As restaurants continue to evolve in the wake of the COVID-19 pandemic, they are turning to technology to replace traditional paper menus with QR codes.
Following the move into Stage 1 and 2 of Alberta’s relaunch strategy that allowed Calgary restaurants, pubs, bars and cafés to reopen, restaurants like Madison’s 1212, The Beltliner and Citizen Brewing were looking at ways to decrease their touch points in their businesses.
QR codes allow customers to scan using their camera app, which opens up an internet browser with a menu.
John Kanaroski, general manager of The Beltliner, says the idea came after opening the establishment under new management.
“We looked at all the different ways people were doing menus, and we had all the old menus that were not COVID-friendly, with everyone touching them.”
Kanaroksi says that seeing the code idea in action with other Calgary establishments showed its potential to eliminate touch points.
Upon re-opening, servers at The Beltliner would drop business cards with QR codes on them at tables, which has now evolved into permanent QR codes on the corner of tables.
For Kanaroski, the implementation has been positive. Most customers are comfortable with the codes, with iPads available for those who don’t have their phones or know the technology. Kanaroski thinks that this is the future for restaurants.
Mackenzie Walas, general manager of Citizen Brewing, had the same thoughts about QR codes. After a trip to the Ship and Anchor, Walas was on board with the new technology, and said that implementation was easier than he thought it would be.
“I literally googled free QR code, and I was like, ‘Oh, this will be easy.’ I made the QR code myself, printed the stickers off and was able to put them on every table.”
Keith Geddes, general manager of Madison’s 1212, says their establishment has taken it a step further, with the implementation of an intake paper, which gives the customers a step-by-step guide to ordering through an online app on mobile phones.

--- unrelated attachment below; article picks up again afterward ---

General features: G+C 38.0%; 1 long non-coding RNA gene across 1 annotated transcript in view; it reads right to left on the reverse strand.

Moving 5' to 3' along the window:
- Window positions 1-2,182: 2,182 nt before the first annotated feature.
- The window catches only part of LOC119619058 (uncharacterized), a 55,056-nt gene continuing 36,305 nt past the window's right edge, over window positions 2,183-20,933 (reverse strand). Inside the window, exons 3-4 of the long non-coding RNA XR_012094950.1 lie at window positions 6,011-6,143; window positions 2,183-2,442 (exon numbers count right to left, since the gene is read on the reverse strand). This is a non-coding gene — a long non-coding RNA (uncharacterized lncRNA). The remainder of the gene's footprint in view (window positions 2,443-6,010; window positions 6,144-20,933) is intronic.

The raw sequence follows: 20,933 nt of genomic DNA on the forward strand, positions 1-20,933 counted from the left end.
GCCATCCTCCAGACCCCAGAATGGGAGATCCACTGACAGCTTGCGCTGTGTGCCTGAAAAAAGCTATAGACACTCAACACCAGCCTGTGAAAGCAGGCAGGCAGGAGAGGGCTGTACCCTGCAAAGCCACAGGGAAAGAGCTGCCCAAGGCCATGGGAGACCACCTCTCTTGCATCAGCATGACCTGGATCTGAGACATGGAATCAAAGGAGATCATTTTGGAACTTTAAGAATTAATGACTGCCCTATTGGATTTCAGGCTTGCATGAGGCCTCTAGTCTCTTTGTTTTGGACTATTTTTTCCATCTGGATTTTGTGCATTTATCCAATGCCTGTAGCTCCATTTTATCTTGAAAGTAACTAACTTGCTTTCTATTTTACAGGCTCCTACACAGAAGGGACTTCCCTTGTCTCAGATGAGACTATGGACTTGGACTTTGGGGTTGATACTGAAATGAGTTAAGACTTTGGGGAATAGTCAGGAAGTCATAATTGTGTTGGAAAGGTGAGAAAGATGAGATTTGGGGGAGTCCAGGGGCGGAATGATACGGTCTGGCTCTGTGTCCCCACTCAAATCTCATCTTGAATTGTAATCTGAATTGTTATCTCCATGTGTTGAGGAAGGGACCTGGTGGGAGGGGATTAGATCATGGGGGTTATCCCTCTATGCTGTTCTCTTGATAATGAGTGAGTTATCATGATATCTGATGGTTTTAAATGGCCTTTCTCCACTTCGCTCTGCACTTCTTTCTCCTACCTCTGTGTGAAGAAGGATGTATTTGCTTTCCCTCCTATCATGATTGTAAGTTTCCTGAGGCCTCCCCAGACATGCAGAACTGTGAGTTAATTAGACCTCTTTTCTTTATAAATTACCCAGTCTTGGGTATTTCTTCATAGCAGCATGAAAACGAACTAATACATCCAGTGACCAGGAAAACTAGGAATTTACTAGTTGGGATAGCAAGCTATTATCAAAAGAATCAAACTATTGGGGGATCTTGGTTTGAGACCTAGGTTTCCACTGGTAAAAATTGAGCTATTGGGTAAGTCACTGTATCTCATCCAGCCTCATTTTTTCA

While most of the feedback on this system has been positive, Geddes says there has been the occasional group resistant to the change.
“For reception, I’d say about 80 per cent [of customers] are totally comfortable,” Geddes says. “The rest are more like, ‘Is it okay if I just order from you?’ So we do have a stack of [paper] menus for those people.”
Geddes has only had a couple of customers totally against the QR code.
“We have had a few that have sat down, they’ve looked at the intake sheets, and left.”
“I’ve been in restaurants for a long time, and I’m surprised that this idea wasn’t as big before. Obviously, with paper and printing costs being high, a simple QR code can last forever, so this is definitely the new way of using menus,” says Kanaroski about the Beltliner’s permanent QR codes.
Walas says Citizen has seen a positive change through the QR technology as well. The QR codes help remedy potential pinch points within the restaurant, where customers used to look to the chalk boards and impede other tables.
The other positive is an increase in visual aides for customers to pick food and drink options, as pictures of the dishes can be easily added to the website, something that was a hurdle with paper menus.
“Unless people have been [to Madison’s 1212] multiple times and know exactly what we have and offer, it’s a little sticky for them, because they’re basically just asking for a, ‘What do you have?’ Type of thing,” Geddes says.
Walas echoed the same thoughts. “The next step for us is actually adding the pictures, having that visual side to help customers see our menu items.”
Here’s how to use a QR code in a restaurant:
1. Ensure that mobile data is turned on for the camera and web browser apps.
2. Hold the camera and focus your camera on the QR code.
3. A browser notification should prompt you to open the menu through your web browser.